Caring About Cloud Migration

Friday, July 1, 2016 - 13:15

Information technology departments across all industries face enormous pressure to control costs and reduce their budgets. At the same time, they’re coping with the massive growth of data to store on IT systems and data servers. This had led to a mass migration of data to cloud-based storage systems run by third-party service providers. These systems differ from traditional hosted storage, where data is simply moved onto discrete servers owned and maintained by a service provider. Cloud-based systems fragment data across large collections of servers that are often spread out across different locations, sometimes on a global scale. These cloud-based systems add to the complexity of privacy, risk and security compliance concerns that are raised by any movement of data from company control to that of a service provider.

One particularly problematic but often overlooked area involves migrating data into the system in a manner that complies with the company’s legal obligations to preserve electronic information that is subject to litigation hold due to legal disputes or regulatory matters. It also impacts information that is subject to other preservation obligations, such as records retention regulations or contractual obligations. For example, many companies are migrating their email systems from existing on-premises servers to cloud-hosted email services, such as Google’s Gmail or Microsoft Office 365. Before legacy email is moved to the new cloud system as part of the migration plan, it’s important to understand the impact that the migration and conversion processes being deployed may have on that email data.

Validation tests typically used by IT departments for these processes are generally neither rigorous nor extensive enough to uncover small but significant changes to the data. These may impact the integrity of the metadata, embedded objects, and message bodies or attachments to the point that the original data may be considered spoliated by a court. Basic forensic testing of random samples will often uncover these changes before the original data is lost forever, but only if the legal team and their e-discovery advisors are involved early enough. This applies equally to other legacy data being imported into the system – it’s not limited to email.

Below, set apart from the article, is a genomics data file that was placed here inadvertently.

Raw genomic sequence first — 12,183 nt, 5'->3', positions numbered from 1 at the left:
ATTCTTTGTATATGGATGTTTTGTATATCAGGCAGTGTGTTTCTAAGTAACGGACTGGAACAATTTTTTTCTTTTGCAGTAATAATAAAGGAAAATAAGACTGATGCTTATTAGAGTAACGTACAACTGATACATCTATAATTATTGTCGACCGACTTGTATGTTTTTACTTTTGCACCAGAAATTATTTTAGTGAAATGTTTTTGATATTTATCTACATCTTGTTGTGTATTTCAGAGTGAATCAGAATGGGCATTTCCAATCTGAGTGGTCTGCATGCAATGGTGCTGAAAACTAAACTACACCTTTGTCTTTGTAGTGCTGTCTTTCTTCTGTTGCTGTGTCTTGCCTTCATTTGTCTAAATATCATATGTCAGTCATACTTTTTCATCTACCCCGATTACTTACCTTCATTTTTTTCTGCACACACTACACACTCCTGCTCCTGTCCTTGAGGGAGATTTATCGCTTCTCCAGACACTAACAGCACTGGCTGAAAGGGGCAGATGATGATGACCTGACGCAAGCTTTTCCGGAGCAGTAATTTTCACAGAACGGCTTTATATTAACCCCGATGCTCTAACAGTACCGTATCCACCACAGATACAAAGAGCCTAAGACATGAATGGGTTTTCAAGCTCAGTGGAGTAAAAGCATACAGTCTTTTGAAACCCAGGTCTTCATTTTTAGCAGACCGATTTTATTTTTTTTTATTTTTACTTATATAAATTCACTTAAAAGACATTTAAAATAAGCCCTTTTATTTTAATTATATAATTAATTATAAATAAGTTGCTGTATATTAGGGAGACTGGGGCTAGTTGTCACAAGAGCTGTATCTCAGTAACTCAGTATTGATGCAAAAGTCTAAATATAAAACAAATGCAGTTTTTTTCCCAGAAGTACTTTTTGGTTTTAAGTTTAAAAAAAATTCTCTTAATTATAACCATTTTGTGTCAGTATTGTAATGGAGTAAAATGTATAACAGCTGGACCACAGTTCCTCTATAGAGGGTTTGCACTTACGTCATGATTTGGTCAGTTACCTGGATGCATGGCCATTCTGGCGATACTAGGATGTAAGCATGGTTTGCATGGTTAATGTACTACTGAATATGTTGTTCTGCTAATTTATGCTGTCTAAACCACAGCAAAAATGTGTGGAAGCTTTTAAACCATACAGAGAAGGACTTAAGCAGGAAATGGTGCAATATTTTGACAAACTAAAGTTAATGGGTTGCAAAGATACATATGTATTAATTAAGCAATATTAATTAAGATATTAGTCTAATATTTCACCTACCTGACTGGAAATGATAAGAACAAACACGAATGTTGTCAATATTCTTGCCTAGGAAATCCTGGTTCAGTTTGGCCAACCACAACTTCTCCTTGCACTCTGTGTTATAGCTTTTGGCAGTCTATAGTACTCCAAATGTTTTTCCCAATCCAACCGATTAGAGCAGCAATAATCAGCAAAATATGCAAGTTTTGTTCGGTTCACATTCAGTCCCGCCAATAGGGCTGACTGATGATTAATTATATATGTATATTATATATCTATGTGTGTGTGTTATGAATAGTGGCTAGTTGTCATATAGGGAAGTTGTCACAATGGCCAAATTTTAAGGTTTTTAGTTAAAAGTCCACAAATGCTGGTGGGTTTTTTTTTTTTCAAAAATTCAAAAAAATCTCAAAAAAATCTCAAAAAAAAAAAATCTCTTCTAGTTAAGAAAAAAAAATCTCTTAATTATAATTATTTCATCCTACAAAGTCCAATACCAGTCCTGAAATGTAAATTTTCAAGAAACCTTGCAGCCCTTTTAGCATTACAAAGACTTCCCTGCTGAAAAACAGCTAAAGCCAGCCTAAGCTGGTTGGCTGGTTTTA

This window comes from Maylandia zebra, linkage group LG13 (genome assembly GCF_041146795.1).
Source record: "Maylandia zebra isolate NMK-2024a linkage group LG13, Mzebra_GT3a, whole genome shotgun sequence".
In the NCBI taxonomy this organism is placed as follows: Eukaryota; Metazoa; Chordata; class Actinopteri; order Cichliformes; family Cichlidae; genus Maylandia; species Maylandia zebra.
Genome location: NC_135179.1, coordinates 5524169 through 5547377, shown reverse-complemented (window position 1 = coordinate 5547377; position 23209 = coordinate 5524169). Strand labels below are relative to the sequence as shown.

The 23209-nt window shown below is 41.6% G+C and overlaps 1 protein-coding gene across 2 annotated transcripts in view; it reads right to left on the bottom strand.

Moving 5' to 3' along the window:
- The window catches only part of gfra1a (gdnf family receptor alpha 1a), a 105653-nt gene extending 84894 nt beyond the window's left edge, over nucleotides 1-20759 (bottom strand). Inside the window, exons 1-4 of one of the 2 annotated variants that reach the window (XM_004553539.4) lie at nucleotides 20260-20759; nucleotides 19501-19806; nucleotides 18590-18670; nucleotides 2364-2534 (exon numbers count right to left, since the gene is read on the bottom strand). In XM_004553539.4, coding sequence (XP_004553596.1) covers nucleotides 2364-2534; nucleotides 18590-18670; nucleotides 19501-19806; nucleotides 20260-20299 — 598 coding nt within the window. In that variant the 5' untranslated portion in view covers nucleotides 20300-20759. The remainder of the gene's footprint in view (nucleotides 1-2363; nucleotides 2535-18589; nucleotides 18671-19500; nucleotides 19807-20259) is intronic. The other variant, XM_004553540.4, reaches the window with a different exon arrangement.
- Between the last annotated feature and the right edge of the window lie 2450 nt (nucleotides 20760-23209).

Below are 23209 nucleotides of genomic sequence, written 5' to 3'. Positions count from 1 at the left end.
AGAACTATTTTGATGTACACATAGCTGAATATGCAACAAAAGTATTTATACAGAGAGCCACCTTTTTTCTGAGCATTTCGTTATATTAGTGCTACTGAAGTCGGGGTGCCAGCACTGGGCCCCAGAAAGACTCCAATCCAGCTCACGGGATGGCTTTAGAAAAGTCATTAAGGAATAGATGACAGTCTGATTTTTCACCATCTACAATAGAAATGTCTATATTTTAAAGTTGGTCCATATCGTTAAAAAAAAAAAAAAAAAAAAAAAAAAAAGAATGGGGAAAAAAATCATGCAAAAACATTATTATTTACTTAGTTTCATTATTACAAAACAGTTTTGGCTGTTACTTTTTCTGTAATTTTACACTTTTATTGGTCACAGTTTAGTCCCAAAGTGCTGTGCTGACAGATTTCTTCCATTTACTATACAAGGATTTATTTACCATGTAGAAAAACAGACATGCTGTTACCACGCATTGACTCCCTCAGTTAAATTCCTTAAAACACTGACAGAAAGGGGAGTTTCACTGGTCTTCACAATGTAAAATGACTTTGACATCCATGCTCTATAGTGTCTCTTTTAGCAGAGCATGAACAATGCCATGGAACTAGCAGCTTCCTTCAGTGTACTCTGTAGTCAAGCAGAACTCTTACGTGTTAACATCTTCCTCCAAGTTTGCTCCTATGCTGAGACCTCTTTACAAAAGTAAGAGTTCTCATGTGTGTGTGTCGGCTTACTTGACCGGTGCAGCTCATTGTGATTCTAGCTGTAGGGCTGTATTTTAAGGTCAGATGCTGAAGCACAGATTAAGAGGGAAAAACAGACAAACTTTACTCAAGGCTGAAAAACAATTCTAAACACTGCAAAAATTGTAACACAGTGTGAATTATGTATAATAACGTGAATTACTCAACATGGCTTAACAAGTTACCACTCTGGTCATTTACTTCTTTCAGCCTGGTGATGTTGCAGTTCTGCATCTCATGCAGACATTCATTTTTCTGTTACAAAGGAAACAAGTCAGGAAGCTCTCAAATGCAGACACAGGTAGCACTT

It’s important to understand any format limitations and conversion impacts on data being exported from the system to meet discovery obligations. Since many cloud-based systems operate on proprietary platforms and fragment data among large numbers of servers, taking data out of the cloud environment can often render all or some of it unreadable or unusable. The export formats available may not be compatible with existing e-discovery processing and hosting software. The search and retrieval capabilities available in the cloud-based system may also have limitations, which will then require exports of larger data sets than otherwise needed, for search and filtering outside the system, using more powerful and accurate tools. However, exporting these large data sets using internet-based interfaces can be slow and cumbersome, and may require extensive quality control measures to ensure the exports are valid and complete if, as found in most systems, the interface lacks such functionality.

These issues typically don’t torpedo cloud migration projects. Most companies often don’t fully understand them until after the new systems are deployed and problems surface. Often this is at a time of crisis, which puts significant time constraints on resolving issues that may have arisen. However, early involvement in the planning and testing stages of the migration process can help counsel avoid these painful fire drills down the road. A little time invested up front can help the company fully understand the impact of data migration and identify any steps needed to remediate issues before they cause permanent data losses.

The opinions expressed are those of the author and do not necessarily reflect the views of AlixPartners, LLP, its affiliates, or any of its or their respective professionals or clients.

David White is a director at AlixPartners, LLP, where he advises clients on information governance, information security and electronic discovery. 

 Please email the author at dwhite@alixpartners.com with questions about the article.